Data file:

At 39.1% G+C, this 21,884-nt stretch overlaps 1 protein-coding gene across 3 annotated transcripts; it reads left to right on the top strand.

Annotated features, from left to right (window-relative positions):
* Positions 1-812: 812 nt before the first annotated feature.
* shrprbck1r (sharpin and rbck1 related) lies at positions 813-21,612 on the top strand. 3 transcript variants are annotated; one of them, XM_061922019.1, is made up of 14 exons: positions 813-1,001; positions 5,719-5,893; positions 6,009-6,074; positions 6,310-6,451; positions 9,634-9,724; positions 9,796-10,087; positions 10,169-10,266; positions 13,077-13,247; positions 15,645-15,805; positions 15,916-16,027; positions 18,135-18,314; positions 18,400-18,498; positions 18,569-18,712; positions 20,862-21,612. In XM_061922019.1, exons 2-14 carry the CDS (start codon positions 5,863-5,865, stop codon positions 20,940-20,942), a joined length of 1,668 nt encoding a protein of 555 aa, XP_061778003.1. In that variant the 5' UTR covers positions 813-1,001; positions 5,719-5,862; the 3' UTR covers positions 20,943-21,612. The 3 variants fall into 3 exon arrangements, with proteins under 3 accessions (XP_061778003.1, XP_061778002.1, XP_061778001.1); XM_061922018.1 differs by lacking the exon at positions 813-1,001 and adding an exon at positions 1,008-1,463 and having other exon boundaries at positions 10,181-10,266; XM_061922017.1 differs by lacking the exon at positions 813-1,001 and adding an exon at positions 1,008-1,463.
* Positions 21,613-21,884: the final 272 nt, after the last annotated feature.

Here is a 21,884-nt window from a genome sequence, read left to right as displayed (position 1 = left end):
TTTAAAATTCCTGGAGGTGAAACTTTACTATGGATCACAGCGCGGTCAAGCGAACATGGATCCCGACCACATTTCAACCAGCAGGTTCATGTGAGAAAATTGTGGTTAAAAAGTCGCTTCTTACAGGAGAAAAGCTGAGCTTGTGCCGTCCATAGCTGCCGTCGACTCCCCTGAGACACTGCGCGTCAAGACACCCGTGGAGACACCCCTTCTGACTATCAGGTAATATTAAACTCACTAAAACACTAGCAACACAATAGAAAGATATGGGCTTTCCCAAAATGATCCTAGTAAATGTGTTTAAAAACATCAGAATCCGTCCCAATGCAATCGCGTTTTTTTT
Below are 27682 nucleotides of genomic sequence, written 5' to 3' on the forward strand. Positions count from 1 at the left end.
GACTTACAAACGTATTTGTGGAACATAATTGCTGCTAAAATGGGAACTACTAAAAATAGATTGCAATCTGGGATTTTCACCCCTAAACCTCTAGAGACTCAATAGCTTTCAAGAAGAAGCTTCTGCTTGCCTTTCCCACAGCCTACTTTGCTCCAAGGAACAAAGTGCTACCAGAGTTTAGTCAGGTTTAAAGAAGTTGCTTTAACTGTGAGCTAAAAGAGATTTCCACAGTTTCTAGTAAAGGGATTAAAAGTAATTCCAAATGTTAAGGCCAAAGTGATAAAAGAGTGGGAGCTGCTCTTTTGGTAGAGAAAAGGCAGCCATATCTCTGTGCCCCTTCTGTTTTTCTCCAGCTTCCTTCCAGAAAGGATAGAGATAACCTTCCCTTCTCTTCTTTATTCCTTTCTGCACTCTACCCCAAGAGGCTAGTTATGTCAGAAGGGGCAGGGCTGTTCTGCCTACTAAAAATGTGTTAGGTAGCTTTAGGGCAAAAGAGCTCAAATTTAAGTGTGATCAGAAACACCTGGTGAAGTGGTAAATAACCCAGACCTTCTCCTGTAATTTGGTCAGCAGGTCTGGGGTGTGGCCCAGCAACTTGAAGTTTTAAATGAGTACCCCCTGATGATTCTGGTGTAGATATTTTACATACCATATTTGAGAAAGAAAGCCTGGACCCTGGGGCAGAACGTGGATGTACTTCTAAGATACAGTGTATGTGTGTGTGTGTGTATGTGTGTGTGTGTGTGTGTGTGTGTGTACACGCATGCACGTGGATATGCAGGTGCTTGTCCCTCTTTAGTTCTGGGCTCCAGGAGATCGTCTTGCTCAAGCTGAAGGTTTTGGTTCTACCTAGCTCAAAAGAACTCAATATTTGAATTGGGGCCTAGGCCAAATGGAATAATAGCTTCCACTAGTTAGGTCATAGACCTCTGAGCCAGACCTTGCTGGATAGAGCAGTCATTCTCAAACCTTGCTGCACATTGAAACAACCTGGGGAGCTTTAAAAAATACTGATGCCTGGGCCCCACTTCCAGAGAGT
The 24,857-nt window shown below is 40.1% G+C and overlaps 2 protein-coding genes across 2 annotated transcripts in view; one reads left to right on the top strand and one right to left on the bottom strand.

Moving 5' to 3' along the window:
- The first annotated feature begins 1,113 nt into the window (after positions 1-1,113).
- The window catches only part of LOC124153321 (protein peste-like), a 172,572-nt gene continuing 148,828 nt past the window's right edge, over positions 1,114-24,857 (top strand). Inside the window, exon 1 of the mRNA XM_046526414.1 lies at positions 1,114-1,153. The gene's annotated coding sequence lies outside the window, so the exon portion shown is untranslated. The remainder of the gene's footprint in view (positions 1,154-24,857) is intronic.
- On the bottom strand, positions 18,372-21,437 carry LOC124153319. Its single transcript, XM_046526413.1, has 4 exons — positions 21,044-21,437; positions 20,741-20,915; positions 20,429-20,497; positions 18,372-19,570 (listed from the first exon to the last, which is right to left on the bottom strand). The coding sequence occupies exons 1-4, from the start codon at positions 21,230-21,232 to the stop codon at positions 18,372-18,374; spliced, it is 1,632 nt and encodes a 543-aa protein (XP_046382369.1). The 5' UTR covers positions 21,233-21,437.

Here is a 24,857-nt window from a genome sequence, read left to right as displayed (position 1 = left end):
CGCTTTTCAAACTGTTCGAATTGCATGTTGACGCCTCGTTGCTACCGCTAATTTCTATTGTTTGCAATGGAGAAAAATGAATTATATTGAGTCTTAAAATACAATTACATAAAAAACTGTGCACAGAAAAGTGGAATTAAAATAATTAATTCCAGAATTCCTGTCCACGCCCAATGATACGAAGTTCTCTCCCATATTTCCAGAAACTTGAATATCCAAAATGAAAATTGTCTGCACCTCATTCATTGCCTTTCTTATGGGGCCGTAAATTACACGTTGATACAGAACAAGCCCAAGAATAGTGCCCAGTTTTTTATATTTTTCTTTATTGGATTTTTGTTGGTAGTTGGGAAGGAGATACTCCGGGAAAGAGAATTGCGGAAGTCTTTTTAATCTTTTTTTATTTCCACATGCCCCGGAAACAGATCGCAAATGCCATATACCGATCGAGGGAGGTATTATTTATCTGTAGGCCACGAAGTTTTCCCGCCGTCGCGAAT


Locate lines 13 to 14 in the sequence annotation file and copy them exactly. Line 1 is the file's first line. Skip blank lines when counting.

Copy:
- The window catches only part of LOC124153321 (protein peste-like), a 172,572-nt gene continuing 148,828 nt past the window's right edge, over positions 1,114-24,857 (top strand). Inside the window, exon 1 of the mRNA XM_046526414.1 lies at positions 1,114-1,153. The gene's annotated coding sequence lies outside the window, so the exon portion shown is untranslated. The remainder of the gene's footprint in view (positions 1,154-24,857) is intronic.
- On the bottom strand, positions 18,372-21,437 carry LOC124153319. Its single transcript, XM_046526413.1, has 4 exons — positions 21,044-21,437; positions 20,741-20,915; positions 20,429-20,497; positions 18,372-19,570 (listed from the first exon to the last, which is right to left on the bottom strand). The coding sequence occupies exons 1-4, from the start codon at positions 21,230-21,232 to the stop codon at positions 18,372-18,374; spliced, it is 1,632 nt and encodes a 543-aa protein (XP_046382369.1). The 5' UTR covers positions 21,233-21,437.